Conservative media critic Joe Concha on Sunday explained why Florida Gov. Ron DeSantis is winning many of the battles in the ongoing “culture war.”

Disney’s Special-District Governing Status In Florida Set Up For Dissolution After First Day Of Special Session

Conservative media critic Joe Concha on Sunday explained why Florida Gov. Ron DeSantis is winning many of the battles in the ongoing “culture war.”

Disney’s staunch advocacy for LGBT rights over parents’ rights may mean the end of the special self-governing district that the entertainment behemoth has enjoyed since 1967.

On Tuesday, as a special session devoted to redistricting started, the Republican-led Legislature moved forward with measures aimed at dissolving the Reedy Creek Improvement District. The site covers 25,000 acres spanning Orange and Osceola counties.

According to the News Service of Florida, Reedy Creek has jurisdiction over the traditional functions of local government in Florida, such as governing land usage and providing fire protection and water and wastewater service. The district is managed by a five-member board, elected by local landowners.

If the legislation succeeds, ultimately by getting Republican Gov. Ron DeSantis’ approval, Disney would come under the jurisdiction of the local officials in those counties next year.

The NSF noted that final votes on the measures could come this week.

The crux of this debate is Florida’s new Parental Rights in Education law, which prohibits school districts and classroom teachers from implementing lesson plans covering sexual orientation or gender identity in grades K-3. The law takes effect July 1.

Disney remained mum on the bill during the legislative session. That stance drew the ire of some of its LGBT workforce.

The company eventually cracked under the pressure applied internally by employees and externally by Democrats, including in the White House, and LGBT activists. CEO Bob Chapek denounced the measure, which proponents have called an “anti-grooming” bill.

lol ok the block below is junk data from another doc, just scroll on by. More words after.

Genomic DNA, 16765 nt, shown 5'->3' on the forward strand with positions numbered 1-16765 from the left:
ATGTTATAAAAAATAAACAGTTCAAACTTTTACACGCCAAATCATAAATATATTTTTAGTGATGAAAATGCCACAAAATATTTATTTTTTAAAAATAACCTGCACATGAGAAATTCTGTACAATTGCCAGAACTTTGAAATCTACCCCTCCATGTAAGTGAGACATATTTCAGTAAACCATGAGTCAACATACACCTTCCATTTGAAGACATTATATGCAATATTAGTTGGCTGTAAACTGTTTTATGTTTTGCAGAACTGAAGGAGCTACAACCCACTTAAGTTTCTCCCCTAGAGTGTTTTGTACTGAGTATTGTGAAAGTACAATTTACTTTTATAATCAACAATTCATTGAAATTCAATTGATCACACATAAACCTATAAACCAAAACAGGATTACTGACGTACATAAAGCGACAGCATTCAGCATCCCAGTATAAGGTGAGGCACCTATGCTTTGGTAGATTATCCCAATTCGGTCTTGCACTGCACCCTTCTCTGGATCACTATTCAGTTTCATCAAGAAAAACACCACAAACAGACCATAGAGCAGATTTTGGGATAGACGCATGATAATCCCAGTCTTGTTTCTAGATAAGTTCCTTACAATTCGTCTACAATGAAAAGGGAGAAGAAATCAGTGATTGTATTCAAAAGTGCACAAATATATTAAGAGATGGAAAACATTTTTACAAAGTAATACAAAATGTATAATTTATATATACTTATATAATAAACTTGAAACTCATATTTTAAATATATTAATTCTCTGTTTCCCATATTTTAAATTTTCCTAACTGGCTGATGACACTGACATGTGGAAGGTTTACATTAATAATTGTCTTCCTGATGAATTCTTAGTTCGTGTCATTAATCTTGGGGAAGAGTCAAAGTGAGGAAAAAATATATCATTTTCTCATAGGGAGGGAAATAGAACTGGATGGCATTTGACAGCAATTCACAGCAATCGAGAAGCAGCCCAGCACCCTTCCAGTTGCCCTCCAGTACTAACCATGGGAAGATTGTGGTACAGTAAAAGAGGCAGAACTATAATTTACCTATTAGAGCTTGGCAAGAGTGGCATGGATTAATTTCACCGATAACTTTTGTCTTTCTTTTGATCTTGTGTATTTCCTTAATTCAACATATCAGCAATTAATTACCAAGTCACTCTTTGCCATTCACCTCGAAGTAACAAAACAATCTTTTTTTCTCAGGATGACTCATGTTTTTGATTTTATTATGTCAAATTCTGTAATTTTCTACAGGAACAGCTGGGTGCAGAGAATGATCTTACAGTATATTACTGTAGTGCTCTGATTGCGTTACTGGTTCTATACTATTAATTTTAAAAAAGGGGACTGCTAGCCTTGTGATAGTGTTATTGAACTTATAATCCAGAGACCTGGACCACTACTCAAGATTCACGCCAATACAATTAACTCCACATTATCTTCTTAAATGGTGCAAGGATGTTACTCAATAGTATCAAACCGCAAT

After DeSantis signed it in late March, Disney claimed that it “should never have passed” and vowed to fight for repealing the law in the Legislature or getting it overturned in the courts.

DeSantis and other Republicans, in addition to fighting the lie that the bill bans teachers from saying the word “gay,” have criticized Disney for supporting the indoctrination of Florida’s youngest students in sexual politics of all stripes.     

Republicans in the Legislature also eyed Disney’s select standing after the company went woke and appeared to belie the family-friendly image that is its trademark. The suspicion of Disney’s agenda among conservatives only got stronger after videos surfaced of high-level company execs admitted they openly infused their products with the LGBT agenda – and pledged to do even more.

Democrats have accused Republicans, and specifically DeSantis, of wanting to “punish” Disney.

But those Democrats never seem to explain why, by criticizing DeSantis, they support Disney’s efforts to undermine parental rights in schools, and by extension, its willingness to subject K-3 children to sophisticated and arguably inappropriate gender ideology topics.

Besides dissolving the Reedy Creek district, the other bill in the Legislature would eliminate a carve-out for theme parks in a 2021 law that seeks to hold social-media companies accountable for dropping users from their platforms or flagging their posts, according to NSF.

House Speaker Chris Sprowls, R-Palm Harbor, said the “most troubling” thing about Disney is that the company used its enormous clout to spread misinformation about the Parental Rights in Education law – which was claiming people in schools could not “say gay.”

“I think using its corporate power to do that, using the benefits that the taxpayers have given them for so many years to do that, is wildly inappropriate. So I think the governor’s anger was well-placed, and we’re happy to take it up,” said Sprowls, according to NSF.

Rep. Randy Fine, the Republican sponsor of the bill from Brevard County, noted that Disney or the operators of five other special districts that could be affected by the bill could petition to have their status reinstated next year.

But Fine suggested Disney was the real target, telling the House State Affairs Committee, “When you poke the bear or you kick the bees’ nest, sometimes issues come out.”

Fine also reminded his colleagues that the idea was his — and not DeSantis’ bill.

“We (Republicans) are not automatons, and we do not take orders,” Fine said.

According to Fine, should the Reedy Creek district be dissolved, its debt obligations, revenues and responsibilities would fall to Orange and Osceola counties and the cities of Bay Lake and Lake Buena Vista, NSF noted.

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